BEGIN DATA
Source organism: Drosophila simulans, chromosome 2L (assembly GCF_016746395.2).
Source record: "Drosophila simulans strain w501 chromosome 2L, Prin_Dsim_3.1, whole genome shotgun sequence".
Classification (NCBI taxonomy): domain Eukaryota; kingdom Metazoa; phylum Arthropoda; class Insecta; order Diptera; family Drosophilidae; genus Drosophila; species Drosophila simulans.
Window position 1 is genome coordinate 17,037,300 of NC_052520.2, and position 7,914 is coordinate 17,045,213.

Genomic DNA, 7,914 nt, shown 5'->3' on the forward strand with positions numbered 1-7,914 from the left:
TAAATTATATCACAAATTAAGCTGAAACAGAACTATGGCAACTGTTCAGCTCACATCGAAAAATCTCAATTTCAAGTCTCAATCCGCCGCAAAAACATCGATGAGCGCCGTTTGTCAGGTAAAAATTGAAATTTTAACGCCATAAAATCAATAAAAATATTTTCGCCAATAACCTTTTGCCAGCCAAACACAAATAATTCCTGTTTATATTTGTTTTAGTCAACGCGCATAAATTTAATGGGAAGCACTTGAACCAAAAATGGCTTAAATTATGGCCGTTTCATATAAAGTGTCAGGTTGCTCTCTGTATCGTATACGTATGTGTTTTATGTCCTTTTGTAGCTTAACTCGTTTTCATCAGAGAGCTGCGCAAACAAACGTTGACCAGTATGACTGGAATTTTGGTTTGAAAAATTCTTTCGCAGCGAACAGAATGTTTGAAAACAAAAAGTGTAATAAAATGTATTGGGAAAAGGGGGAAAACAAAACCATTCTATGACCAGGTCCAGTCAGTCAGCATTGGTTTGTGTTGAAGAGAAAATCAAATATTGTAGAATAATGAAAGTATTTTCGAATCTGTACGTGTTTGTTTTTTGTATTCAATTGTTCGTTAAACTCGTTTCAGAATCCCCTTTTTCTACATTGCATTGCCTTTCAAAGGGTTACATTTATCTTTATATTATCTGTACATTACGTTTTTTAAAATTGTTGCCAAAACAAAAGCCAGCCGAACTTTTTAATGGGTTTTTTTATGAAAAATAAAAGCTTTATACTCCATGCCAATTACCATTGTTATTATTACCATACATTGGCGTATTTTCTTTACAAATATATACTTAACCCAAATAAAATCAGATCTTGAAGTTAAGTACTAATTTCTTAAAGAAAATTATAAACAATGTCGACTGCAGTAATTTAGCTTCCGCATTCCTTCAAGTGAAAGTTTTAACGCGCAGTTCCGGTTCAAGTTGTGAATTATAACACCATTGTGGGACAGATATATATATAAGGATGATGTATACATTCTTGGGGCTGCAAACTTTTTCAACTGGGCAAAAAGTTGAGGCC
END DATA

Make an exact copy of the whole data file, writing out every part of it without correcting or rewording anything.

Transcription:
Source organism: Drosophila simulans, chromosome 2L (assembly GCF_016746395.2).
Source record: "Drosophila simulans strain w501 chromosome 2L, Prin_Dsim_3.1, whole genome shotgun sequence".
Classification (NCBI taxonomy): domain Eukaryota; kingdom Metazoa; phylum Arthropoda; class Insecta; order Diptera; family Drosophilidae; genus Drosophila; species Drosophila simulans.
Window position 1 is genome coordinate 17,037,300 of NC_052520.2, and position 7,914 is coordinate 17,045,213.

Genomic DNA, 7,914 nt, shown 5'->3' on the forward strand with positions numbered 1-7,914 from the left:
TAAATTATATCACAAATTAAGCTGAAACAGAACTATGGCAACTGTTCAGCTCACATCGAAAAATCTCAATTTCAAGTCTCAATCCGCCGCAAAAACATCGATGAGCGCCGTTTGTCAGGTAAAAATTGAAATTTTAACGCCATAAAATCAATAAAAATATTTTCGCCAATAACCTTTTGCCAGCCAAACACAAATAATTCCTGTTTATATTTGTTTTAGTCAACGCGCATAAATTTAATGGGAAGCACTTGAACCAAAAATGGCTTAAATTATGGCCGTTTCATATAAAGTGTCAGGTTGCTCTCTGTATCGTATACGTATGTGTTTTATGTCCTTTTGTAGCTTAACTCGTTTTCATCAGAGAGCTGCGCAAACAAACGTTGACCAGTATGACTGGAATTTTGGTTTGAAAAATTCTTTCGCAGCGAACAGAATGTTTGAAAACAAAAAGTGTAATAAAATGTATTGGGAAAAGGGGGAAAACAAAACCATTCTATGACCAGGTCCAGTCAGTCAGCATTGGTTTGTGTTGAAGAGAAAATCAAATATTGTAGAATAATGAAAGTATTTTCGAATCTGTACGTGTTTGTTTTTTGTATTCAATTGTTCGTTAAACTCGTTTCAGAATCCCCTTTTTCTACATTGCATTGCCTTTCAAAGGGTTACATTTATCTTTATATTATCTGTACATTACGTTTTTTAAAATTGTTGCCAAAACAAAAGCCAGCCGAACTTTTTAATGGGTTTTTTTATGAAAAATAAAAGCTTTATACTCCATGCCAATTACCATTGTTATTATTACCATACATTGGCGTATTTTCTTTACAAATATATACTTAACCCAAATAAAATCAGATCTTGAAGTTAAGTACTAATTTCTTAAAGAAAATTATAAACAATGTCGACTGCAGTAATTTAGCTTCCGCATTCCTTCAAGTGAAAGTTTTAACGCGCAGTTCCGGTTCAAGTTGTGAATTATAACACCATTGTGGGACAGATATATATATAAGGATGATGTATACATTCTTGGGGCTGCAAACTTTTTCAACTGGGCAAAAAGTTGAGGCC